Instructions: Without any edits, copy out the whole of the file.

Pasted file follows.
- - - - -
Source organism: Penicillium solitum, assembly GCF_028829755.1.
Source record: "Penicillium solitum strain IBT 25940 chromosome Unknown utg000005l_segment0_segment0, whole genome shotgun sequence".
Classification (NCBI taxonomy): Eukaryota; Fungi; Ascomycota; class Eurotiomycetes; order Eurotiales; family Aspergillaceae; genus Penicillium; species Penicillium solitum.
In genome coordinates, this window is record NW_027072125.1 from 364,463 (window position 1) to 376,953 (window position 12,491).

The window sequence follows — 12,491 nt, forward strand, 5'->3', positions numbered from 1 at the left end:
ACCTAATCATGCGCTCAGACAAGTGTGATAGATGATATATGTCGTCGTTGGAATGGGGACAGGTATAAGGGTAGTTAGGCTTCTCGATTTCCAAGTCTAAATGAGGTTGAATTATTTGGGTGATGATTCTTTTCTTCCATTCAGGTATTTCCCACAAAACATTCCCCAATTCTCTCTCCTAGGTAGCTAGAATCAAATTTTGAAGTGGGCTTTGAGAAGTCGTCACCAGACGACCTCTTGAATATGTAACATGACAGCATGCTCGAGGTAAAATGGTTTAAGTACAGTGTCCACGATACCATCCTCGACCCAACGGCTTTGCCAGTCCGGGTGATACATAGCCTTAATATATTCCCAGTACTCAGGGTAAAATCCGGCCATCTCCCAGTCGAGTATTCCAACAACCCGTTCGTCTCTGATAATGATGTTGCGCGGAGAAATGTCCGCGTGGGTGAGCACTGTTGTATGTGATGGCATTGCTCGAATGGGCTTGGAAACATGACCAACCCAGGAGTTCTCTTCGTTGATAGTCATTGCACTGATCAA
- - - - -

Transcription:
Source organism: Penicillium solitum, assembly GCF_028829755.1.
Source record: "Penicillium solitum strain IBT 25940 chromosome Unknown utg000005l_segment0_segment0, whole genome shotgun sequence".
Classification (NCBI taxonomy): Eukaryota; Fungi; Ascomycota; class Eurotiomycetes; order Eurotiales; family Aspergillaceae; genus Penicillium; species Penicillium solitum.
In genome coordinates, this window is record NW_027072125.1 from 364,463 (window position 1) to 376,953 (window position 12,491).

The window sequence follows — 12,491 nt, forward strand, 5'->3', positions numbered from 1 at the left end:
ACCTAATCATGCGCTCAGACAAGTGTGATAGATGATATATGTCGTCGTTGGAATGGGGACAGGTATAAGGGTAGTTAGGCTTCTCGATTTCCAAGTCTAAATGAGGTTGAATTATTTGGGTGATGATTCTTTTCTTCCATTCAGGTATTTCCCACAAAACATTCCCCAATTCTCTCTCCTAGGTAGCTAGAATCAAATTTTGAAGTGGGCTTTGAGAAGTCGTCACCAGACGACCTCTTGAATATGTAACATGACAGCATGCTCGAGGTAAAATGGTTTAAGTACAGTGTCCACGATACCATCCTCGACCCAACGGCTTTGCCAGTCCGGGTGATACATAGCCTTAATATATTCCCAGTACTCAGGGTAAAATCCGGCCATCTCCCAGTCGAGTATTCCAACAACCCGTTCGTCTCTGATAATGATGTTGCGCGGAGAAATGTCCGCGTGGGTGAGCACTGTTGTATGTGATGGCATTGCTCGAATGGGCTTGGAAACATGACCAACCCAGGAGTTCTCTTCGTTGATAGTCATTGCACTGATCAA